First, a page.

Throughout the year I generally train with weights between 55 – 85%. Closer to a meet I will handle heavier loads, but never reaching a true max.

If you’d like to see how to peak for a meet, sign up for my free newsletter and receive the 12-week peaking program I used to hit my first 700lb deadlift.

You will be able to develop your technique with the lighter loads. Mastering your form with heavier weight is far more challenging and riskier.

Train with submaximal weights and ingrain the technique while building strength and your work capacity. Lots of volume means lots of repetitions and lots of opportunities to perfect your setup and technique.

This is the time to make that checklist become second nature. Once the technique is down packed you can train confidently with heavier weights.

Treat every weight like it’s your max.

Whether it’s your max or your first warm up, focus on every rep of each set.

It’s easy to take warm up sets for granted and just blow through the motions. This is where you are ingraining your technique. Always practice good habits and that’s what you’ll learn.

Master your technique and being explosive on all your attempts, not just your top sets. It will get you in the habit of setting up properly for and moving fast, all the time.

If you consistently practice these habits they will become automatic.

One step at a time.

Knowing what to do, and executing what you know are different.

Once you have a basic understanding of the lifts, work on mastering one skill at a time.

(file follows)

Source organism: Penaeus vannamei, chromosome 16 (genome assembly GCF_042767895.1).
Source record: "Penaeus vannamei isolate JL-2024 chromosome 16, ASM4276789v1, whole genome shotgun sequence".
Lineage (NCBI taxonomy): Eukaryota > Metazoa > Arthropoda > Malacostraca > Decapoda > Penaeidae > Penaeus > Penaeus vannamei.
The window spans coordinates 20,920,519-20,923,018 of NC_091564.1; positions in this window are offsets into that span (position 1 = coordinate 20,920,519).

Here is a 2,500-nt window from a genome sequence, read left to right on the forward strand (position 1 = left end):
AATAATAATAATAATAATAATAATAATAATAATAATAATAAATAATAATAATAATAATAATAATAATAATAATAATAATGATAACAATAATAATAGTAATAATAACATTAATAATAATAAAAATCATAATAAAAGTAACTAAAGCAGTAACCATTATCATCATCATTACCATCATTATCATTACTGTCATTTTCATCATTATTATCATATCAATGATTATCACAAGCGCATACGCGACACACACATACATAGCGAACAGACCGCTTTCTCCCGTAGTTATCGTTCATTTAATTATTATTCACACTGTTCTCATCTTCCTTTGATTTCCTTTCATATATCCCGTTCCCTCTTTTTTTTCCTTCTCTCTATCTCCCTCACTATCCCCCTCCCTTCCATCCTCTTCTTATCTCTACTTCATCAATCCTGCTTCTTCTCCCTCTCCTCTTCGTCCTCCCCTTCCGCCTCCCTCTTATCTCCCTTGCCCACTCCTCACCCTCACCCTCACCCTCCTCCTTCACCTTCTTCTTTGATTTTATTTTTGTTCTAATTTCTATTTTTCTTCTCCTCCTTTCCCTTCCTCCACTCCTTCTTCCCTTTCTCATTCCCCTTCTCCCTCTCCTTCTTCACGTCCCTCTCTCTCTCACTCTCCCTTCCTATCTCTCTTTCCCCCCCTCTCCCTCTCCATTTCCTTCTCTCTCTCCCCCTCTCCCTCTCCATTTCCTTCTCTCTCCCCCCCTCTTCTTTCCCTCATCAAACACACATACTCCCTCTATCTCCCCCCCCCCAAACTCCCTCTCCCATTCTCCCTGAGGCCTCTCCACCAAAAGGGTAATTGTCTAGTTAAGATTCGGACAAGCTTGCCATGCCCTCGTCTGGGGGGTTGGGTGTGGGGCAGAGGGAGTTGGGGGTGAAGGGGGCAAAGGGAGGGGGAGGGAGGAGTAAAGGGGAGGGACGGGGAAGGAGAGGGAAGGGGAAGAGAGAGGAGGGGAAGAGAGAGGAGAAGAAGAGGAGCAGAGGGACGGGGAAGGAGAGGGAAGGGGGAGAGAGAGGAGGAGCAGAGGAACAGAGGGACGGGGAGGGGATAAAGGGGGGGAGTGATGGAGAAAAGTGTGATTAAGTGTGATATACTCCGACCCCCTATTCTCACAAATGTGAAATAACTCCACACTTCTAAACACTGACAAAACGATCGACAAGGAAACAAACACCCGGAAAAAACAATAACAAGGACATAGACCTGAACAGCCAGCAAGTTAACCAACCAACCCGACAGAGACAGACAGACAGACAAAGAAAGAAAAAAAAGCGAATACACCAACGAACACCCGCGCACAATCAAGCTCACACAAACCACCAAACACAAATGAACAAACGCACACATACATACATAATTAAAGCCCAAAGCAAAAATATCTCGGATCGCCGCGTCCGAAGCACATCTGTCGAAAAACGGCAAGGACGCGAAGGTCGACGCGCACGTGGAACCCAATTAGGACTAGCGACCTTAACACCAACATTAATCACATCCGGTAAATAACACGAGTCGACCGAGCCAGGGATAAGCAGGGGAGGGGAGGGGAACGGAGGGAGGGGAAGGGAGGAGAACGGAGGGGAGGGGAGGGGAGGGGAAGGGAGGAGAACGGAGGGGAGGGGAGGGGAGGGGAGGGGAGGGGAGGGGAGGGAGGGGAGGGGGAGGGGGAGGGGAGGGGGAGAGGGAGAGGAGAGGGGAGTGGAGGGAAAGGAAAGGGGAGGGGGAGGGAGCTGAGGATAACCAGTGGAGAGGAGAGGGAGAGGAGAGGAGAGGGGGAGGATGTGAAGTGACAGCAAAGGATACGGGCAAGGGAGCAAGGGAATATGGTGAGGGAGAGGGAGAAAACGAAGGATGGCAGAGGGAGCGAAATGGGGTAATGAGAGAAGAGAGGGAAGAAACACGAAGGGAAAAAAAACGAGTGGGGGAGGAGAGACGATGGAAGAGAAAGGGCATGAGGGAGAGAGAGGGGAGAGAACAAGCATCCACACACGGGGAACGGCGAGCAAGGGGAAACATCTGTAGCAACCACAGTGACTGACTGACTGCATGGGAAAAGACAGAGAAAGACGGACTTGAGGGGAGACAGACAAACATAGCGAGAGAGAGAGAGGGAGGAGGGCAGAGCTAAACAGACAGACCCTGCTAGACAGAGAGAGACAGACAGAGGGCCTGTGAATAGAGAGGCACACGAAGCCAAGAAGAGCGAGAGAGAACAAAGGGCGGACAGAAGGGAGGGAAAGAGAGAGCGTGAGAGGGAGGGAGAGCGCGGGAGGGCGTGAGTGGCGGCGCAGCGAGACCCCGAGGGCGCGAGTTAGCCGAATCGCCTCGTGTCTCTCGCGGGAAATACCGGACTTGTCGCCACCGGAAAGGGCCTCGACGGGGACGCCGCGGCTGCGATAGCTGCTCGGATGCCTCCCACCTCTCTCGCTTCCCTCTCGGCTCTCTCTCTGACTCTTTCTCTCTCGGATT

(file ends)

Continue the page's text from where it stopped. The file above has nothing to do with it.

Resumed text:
For instance, the bench press has a lot of cues to remember. It can be difficult to set your lats properly, pull the bar in, drive your chest up, use leg drive, and a number other things.

Again, use your checklist to master your setup. Then focus you attention on one of those things that really needs work during your training session.

Practice until it’s ingrained in your technique and becomes a mindless procedure. If you’re focusing on 10 different cues at once, it can be a struggle in master any one of them and generally nothing is learned.

Whether you have been lifting for 10 days or 10 years, you will always have to work on something.

Be Confident

Missing weights isn’t physically beneficial, it probably isn’t the worst thing in the world either. It is however psychologically harmful for many lifters.

Don’t cast doubt on your training by missing weights.

One of the many benefits of training submaximally is it allows you to gain confidence through repetition. You’re mastering your technique and taking the guess work out of it. You’re building confidence through consistently hitting your weights and using good form.

No more missed attempts creeping into your head when you go for a heavy weights.

Consistently hit your weights and ride the wave of confidence you build into your heavy attempts — it will be business as usual.

You know your form is on point and your only job is to remain tight and be explosive.


Lifting weights isn’t complicated and there’s no reason to make it so. Don’t over-think simple movements.

Master the movement, keep it simple, stay tight and be aggressive.

Looking to get a stronger Squat, Bench & Deadlift? Shoot me an email at: with “BIG 3” in the subject line.

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11 thoughts on “Simplifying Your Squat, Bench & Deadlift

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  2. Shane McLean

    Great advice Adam. I often use only two cues for when I lift and when my clients lift also. Keeping it simple is the best policy.